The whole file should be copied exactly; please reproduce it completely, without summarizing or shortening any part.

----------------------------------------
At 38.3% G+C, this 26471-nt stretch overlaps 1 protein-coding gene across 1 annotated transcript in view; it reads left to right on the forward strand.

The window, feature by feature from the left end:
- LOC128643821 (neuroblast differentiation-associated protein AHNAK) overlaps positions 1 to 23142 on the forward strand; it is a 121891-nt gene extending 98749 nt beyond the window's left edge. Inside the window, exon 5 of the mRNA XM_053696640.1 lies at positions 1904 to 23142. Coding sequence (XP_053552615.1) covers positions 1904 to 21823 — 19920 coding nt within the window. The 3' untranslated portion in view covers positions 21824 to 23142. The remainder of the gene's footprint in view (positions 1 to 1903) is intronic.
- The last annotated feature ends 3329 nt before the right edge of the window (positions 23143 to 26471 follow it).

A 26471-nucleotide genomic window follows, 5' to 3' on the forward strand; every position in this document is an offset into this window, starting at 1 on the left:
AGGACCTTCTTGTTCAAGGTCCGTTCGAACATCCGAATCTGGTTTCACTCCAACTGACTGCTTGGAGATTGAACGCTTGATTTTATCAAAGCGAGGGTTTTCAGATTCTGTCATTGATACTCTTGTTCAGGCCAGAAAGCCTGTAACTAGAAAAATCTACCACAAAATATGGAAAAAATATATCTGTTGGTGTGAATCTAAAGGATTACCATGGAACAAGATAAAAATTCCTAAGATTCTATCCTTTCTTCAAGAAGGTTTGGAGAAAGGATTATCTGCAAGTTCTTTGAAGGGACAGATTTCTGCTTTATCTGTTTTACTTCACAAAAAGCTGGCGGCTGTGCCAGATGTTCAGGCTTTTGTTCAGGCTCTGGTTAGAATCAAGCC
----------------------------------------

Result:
At 38.3% G+C, this 26471-nt stretch overlaps 1 protein-coding gene across 1 annotated transcript in view; it reads left to right on the forward strand.

The window, feature by feature from the left end:
- LOC128643821 (neuroblast differentiation-associated protein AHNAK) overlaps positions 1 to 23142 on the forward strand; it is a 121891-nt gene extending 98749 nt beyond the window's left edge. Inside the window, exon 5 of the mRNA XM_053696640.1 lies at positions 1904 to 23142. Coding sequence (XP_053552615.1) covers positions 1904 to 21823 — 19920 coding nt within the window. The 3' untranslated portion in view covers positions 21824 to 23142. The remainder of the gene's footprint in view (positions 1 to 1903) is intronic.
- The last annotated feature ends 3329 nt before the right edge of the window (positions 23143 to 26471 follow it).

A 26471-nucleotide genomic window follows, 5' to 3' on the forward strand; every position in this document is an offset into this window, starting at 1 on the left:
AGGACCTTCTTGTTCAAGGTCCGTTCGAACATCCGAATCTGGTTTCACTCCAACTGACTGCTTGGAGATTGAACGCTTGATTTTATCAAAGCGAGGGTTTTCAGATTCTGTCATTGATACTCTTGTTCAGGCCAGAAAGCCTGTAACTAGAAAAATCTACCACAAAATATGGAAAAAATATATCTGTTGGTGTGAATCTAAAGGATTACCATGGAACAAGATAAAAATTCCTAAGATTCTATCCTTTCTTCAAGAAGGTTTGGAGAAAGGATTATCTGCAAGTTCTTTGAAGGGACAGATTTCTGCTTTATCTGTTTTACTTCACAAAAAGCTGGCGGCTGTGCCAGATGTTCAGGCTTTTGTTCAGGCTCTGGTTAGAATCAAGCC